As for the part of teh Bible that IS metaphorical, I don't always know why He related it that way. I do know that God works in mysterious ways and that his ways are not our own. I suppose if we knew why he does everything he does, we'd be gods. in fact, one of the fallacies of argument amongst the "there is no God" camp is that they are defining God by their own finite definition and terms. God is infinite, he is outside of space and time. How can he be completely explained and limited by finite terms? Really though, this question you posed has nothing to do with the existence of God argument, anyway.
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Old 04-13-2002, 12:23 PM   #20
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Sir Francis Crick also believed we originated from aliens, i.e., transplanted from an existing civilization on another planet, not from God.

But ultimately, these are the growing pains of science. Anytime one theorizes on something that, previously, we never thought of before, it tends to go to extremes. Ultimately, I'm sure that people thought that God would be rendered obsolete when civilization realized that the Earth revolved around the Sun, rather than the opposite. When both evolution and genetics arose around the same time in the 19th century, the same thing happened. Ultimately, once we think about something long enough, we realize that it changes very little about our core beliefs.

As a side note, the "intelligent design" theory (which is exactly what this is) is currently up for debate in the Ohio educational system. Now, ultimately, if it presented this theory much like this in that it doesn't point to any particular deities, doesn't involve Scriptural quotations and as long as traditional evolution education was taught prior, I could possibly see how this could work in the public school system. There are certainly flaws within the original Darwinian model for evolution, but the educational system is stuck between such biased individuals in all extremes that I find it very hard to believe that people would have enough integrity to teach it unbiased.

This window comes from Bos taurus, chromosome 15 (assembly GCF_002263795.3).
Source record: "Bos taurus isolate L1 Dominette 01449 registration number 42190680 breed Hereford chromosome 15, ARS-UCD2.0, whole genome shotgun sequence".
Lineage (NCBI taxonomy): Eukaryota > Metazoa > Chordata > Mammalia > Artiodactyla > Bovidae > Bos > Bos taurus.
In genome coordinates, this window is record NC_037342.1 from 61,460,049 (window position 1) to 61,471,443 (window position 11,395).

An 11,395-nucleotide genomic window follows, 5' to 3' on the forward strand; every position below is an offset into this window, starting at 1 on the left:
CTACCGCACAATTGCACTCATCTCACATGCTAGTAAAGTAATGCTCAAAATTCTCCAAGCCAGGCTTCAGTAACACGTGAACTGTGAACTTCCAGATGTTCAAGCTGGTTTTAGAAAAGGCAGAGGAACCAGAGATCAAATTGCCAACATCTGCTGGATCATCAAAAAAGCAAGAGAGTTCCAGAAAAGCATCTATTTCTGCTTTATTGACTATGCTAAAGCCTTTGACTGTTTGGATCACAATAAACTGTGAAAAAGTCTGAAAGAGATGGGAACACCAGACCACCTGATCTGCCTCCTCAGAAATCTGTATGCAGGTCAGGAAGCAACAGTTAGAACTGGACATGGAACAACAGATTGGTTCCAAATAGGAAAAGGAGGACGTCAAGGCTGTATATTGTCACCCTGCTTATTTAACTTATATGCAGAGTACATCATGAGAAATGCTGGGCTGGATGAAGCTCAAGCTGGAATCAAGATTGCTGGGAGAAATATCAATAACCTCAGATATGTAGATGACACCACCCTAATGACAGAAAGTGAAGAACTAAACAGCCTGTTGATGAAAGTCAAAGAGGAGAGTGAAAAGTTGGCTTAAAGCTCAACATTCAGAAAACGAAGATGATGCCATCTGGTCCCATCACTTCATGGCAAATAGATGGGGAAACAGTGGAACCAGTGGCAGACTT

Comments?

Melon

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Old 04-13-2002, 12:28 PM   #21
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Quote:
Originally posted by 80sU2isBest:
As for the part of the Bible that IS metaphorical, I don't always know why He related it that way. I do know that God works in mysterious ways and that his ways are not our own.
The pursuit of knowledge and goodness is more satisfying than actually having it. Plus, ultimately, I don't think there is just "one" answer to apply to everyone. I think we are all here for different purposes.

Melon

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Old 04-13-2002, 01:24 PM   #22
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Quote:
Originally posted by melon:
Sir Francis Crick also believed we originated from aliens, i.e., transplanted from an existing civilization on another planet, not from God.
This point is worth fleshing out. If I recall correctly, the reason Dr. Crick believed this was because very few of the many different "transitional fossils" needed to establish an evolutionary link between humans and other life forms have been found. To oversimplify the point, it looks like humans originated out of nowhere, given the current state of the fossil record.

It's certainly possible that many of these transitional forms may be found, or that some convincing explanation may be given as to why they do not exist, but don't hold your breath.
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Old 04-15-2002, 11:56 PM   #23
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12.5 years ago, my (religous - believed in god - was confirmed) 19 year old sister was crushed and killed by a boat which came off a trailer which had detached from a passing car.

Fuck-you very much, 'god'

No offence 80s, but why did you deserve these 'miracles' ahead of her?


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Old 04-16-2002, 12:23 AM   #24
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That's what makes a belief in God such a hard sell...people who attribute things to God. God didn't save 80s ass anymore than he saved that WTC survivor that walked out of a building that 2000+ people perished in...or were those people hopeless cases in His eyes? Cmon!